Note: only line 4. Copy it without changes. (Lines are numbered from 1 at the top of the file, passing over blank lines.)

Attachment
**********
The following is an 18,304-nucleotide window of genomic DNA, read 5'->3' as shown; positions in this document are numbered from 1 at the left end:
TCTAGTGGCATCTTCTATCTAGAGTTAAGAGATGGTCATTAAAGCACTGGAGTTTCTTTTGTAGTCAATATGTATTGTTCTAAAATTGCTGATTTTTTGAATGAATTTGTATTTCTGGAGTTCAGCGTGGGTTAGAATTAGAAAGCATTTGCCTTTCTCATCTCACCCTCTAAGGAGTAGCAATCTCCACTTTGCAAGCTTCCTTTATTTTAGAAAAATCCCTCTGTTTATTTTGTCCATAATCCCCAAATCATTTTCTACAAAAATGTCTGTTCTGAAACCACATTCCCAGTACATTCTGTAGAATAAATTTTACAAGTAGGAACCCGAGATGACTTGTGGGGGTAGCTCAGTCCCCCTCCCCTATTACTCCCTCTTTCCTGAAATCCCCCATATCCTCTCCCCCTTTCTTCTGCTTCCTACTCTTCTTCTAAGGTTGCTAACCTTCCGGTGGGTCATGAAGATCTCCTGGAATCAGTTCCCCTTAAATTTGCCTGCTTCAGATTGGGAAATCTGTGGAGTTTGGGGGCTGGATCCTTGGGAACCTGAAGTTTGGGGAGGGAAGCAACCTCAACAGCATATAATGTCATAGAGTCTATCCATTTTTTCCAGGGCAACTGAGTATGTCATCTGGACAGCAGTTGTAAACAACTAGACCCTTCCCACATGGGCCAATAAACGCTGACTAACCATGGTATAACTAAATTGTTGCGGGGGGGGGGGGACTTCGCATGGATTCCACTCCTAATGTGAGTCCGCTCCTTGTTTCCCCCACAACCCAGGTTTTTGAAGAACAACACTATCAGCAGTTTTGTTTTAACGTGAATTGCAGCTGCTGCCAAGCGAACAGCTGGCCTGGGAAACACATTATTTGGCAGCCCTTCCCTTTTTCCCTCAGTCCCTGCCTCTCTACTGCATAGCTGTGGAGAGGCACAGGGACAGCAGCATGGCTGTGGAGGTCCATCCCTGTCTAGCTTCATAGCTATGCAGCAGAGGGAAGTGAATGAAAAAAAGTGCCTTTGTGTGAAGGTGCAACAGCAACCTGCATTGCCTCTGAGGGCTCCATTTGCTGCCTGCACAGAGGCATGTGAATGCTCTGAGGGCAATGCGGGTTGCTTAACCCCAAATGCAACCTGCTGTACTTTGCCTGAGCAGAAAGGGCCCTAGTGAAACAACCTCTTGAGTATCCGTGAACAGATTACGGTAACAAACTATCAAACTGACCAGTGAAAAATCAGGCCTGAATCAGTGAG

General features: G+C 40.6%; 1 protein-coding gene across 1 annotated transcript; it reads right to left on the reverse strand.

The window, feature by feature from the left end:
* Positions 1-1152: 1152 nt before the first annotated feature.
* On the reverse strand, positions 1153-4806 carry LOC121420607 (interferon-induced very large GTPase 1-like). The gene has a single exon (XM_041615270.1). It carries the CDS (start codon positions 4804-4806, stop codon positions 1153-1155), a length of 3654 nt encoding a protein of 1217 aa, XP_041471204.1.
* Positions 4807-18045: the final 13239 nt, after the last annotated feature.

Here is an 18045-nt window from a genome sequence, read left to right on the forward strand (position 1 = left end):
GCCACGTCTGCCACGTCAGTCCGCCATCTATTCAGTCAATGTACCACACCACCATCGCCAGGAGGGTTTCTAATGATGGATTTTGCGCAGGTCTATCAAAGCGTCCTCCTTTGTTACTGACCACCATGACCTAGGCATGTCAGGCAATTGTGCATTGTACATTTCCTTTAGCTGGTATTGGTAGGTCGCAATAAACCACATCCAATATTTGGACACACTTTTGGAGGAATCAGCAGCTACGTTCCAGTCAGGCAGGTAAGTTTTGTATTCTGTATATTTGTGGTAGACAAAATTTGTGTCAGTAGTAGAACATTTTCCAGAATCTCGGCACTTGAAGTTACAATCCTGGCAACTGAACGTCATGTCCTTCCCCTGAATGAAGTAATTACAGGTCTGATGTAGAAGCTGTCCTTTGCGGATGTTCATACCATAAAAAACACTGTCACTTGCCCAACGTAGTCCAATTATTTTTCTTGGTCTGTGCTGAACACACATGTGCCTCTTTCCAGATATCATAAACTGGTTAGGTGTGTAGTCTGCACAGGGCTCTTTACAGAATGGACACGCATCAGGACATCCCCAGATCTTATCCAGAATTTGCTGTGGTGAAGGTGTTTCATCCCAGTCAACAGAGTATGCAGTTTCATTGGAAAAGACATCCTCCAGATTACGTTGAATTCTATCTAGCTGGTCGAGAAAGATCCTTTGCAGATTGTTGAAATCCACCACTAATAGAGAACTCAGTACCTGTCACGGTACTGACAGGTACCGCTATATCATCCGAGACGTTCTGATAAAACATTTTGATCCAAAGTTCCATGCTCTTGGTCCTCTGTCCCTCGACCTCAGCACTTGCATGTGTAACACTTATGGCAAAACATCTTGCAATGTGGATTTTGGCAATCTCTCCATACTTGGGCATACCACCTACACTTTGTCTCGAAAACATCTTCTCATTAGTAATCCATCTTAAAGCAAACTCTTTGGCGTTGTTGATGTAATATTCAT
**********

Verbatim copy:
The window, feature by feature from the left end: